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The company responsible for dumping construction material into the Clutha River near Balclutha has been fined.
Despite the outcome, Otago Fish & Game says the Otago Regional Council and the contractor concerned have "let the river down".
An investigation began after a Balclutha resident saw a truck carrying Balclutha contractor Andrew Haulage branding dumping waste building materials down the riverbank behind the Balclutha Aerodrome, in March.
Regional council regulatory and communications general manager Richard Saunders said the council requested the Environmental Protection Authority (EPA) undertake the investigation to ensure "impartiality and transparency".
That was because an initial investigation by the council found that advice might have been provided to the offender by council staff.
He said, following the EPA’s investigation, the council had issued two infringement notices and a formal warning over the dumping.
The infringement notices were for breaches of the Resource Management Act relating to the deposition of material on the bed of the Clutha River, and the discharge of contaminants into the Clutha River.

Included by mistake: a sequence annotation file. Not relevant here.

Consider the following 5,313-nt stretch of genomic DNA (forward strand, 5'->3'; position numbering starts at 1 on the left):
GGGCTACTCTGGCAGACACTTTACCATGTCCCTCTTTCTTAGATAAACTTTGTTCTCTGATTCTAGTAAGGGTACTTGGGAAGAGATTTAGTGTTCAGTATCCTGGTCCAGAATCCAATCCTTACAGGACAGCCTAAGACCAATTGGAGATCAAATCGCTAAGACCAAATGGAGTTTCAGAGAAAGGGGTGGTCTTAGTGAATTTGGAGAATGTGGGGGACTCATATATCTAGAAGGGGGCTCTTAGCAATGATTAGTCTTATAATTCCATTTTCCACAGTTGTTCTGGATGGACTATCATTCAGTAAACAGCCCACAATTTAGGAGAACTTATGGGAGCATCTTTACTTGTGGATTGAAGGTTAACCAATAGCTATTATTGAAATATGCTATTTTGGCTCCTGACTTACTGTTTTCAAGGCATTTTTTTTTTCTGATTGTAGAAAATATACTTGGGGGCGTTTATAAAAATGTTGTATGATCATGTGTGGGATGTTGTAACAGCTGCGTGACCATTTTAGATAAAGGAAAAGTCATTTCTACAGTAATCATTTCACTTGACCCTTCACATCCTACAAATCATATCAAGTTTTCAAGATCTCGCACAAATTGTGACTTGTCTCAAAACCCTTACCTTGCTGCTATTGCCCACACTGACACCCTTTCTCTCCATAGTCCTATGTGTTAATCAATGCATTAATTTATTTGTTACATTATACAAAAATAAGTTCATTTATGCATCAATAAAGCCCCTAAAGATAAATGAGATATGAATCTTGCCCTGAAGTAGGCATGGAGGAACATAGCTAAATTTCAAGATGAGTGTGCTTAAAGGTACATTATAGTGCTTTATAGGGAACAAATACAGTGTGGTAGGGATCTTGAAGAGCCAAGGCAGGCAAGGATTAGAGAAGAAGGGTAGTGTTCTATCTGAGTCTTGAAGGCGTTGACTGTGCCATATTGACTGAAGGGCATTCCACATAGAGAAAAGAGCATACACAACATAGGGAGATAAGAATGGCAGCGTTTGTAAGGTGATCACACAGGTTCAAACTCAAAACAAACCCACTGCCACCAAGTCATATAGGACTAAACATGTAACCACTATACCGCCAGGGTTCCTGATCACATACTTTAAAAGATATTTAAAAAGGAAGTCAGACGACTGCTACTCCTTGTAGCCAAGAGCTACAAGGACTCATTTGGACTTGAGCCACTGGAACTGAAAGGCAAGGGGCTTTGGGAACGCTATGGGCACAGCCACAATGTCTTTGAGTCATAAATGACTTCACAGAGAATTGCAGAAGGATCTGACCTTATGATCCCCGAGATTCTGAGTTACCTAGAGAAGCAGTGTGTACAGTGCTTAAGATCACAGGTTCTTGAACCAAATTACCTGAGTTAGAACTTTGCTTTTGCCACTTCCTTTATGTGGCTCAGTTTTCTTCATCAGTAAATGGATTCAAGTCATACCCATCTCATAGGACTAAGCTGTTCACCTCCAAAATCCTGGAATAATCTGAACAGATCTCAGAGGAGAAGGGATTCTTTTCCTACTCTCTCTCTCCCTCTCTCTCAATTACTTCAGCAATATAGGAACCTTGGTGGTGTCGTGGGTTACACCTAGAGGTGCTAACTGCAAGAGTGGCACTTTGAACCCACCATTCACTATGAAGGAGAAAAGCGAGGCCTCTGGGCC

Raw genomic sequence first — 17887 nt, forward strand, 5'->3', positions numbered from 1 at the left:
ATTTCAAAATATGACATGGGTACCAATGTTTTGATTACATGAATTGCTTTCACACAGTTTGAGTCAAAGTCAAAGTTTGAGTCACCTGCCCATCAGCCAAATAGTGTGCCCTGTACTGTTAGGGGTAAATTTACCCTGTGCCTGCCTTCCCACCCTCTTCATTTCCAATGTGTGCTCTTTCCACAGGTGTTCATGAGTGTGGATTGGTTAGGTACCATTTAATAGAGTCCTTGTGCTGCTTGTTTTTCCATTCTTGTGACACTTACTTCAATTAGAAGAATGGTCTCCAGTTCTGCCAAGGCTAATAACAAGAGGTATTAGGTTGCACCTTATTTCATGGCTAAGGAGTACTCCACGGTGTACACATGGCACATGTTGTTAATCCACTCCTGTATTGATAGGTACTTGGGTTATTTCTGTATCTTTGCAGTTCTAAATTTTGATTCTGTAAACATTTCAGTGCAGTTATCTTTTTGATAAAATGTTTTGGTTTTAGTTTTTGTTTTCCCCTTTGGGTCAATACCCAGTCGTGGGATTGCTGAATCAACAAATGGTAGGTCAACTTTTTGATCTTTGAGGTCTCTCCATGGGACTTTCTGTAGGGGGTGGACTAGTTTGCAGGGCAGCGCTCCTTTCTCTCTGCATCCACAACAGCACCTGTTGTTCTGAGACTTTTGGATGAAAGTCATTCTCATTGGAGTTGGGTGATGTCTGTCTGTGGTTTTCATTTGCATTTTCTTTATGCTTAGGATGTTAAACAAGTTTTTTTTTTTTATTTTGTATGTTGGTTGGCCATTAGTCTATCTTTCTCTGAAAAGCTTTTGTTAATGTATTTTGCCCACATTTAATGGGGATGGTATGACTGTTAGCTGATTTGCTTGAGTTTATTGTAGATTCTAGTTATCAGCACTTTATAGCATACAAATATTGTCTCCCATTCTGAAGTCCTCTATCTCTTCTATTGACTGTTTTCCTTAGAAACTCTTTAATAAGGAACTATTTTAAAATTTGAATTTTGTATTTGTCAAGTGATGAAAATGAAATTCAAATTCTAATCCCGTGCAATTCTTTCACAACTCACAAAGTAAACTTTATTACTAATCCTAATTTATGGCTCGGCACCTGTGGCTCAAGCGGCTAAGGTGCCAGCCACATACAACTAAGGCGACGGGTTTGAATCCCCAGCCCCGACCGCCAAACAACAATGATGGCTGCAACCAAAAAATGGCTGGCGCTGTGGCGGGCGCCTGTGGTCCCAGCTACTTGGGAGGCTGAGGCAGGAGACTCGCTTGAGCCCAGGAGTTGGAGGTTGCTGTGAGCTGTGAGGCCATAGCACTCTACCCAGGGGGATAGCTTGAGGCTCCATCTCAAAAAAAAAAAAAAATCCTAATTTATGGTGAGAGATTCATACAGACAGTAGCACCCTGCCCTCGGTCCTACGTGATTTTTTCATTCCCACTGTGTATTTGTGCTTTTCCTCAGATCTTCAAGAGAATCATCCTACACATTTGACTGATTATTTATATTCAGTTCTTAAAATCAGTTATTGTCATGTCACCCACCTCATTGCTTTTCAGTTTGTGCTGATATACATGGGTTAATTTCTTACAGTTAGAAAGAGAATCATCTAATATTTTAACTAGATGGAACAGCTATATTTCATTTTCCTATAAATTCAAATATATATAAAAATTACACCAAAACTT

The warning was issued for breaching the Act by permitting the deposition of material on the bed of the Clutha River.
Mr Saunders said the material placed in the river was removed a month ago.
"We acknowledge the willingness of the offending party to rectify breaches when they became known."
The findings of the EPA investigation also included recommendations to the council on enforcement action, he said.
"The council has accepted these recommendations and acted accordingly."
The council could not provide further details of the action due to the process still being subject to appeal, he said.
Otago Fish & Game officer Bruce Quirey said the contractor and the regional council had "let the river down".
"For the sake of a short discussion with consents staff and an application fee, this incident could have been avoided."
Fish & Game would meet the regional council to discuss how they could help operators comply and maintain river health as a priority, he said.
"There are lessons all round that even well-intentioned works in waterways need scrutiny."
Andrew Haulage managing director Colin Calteaux said he did not wish to comment.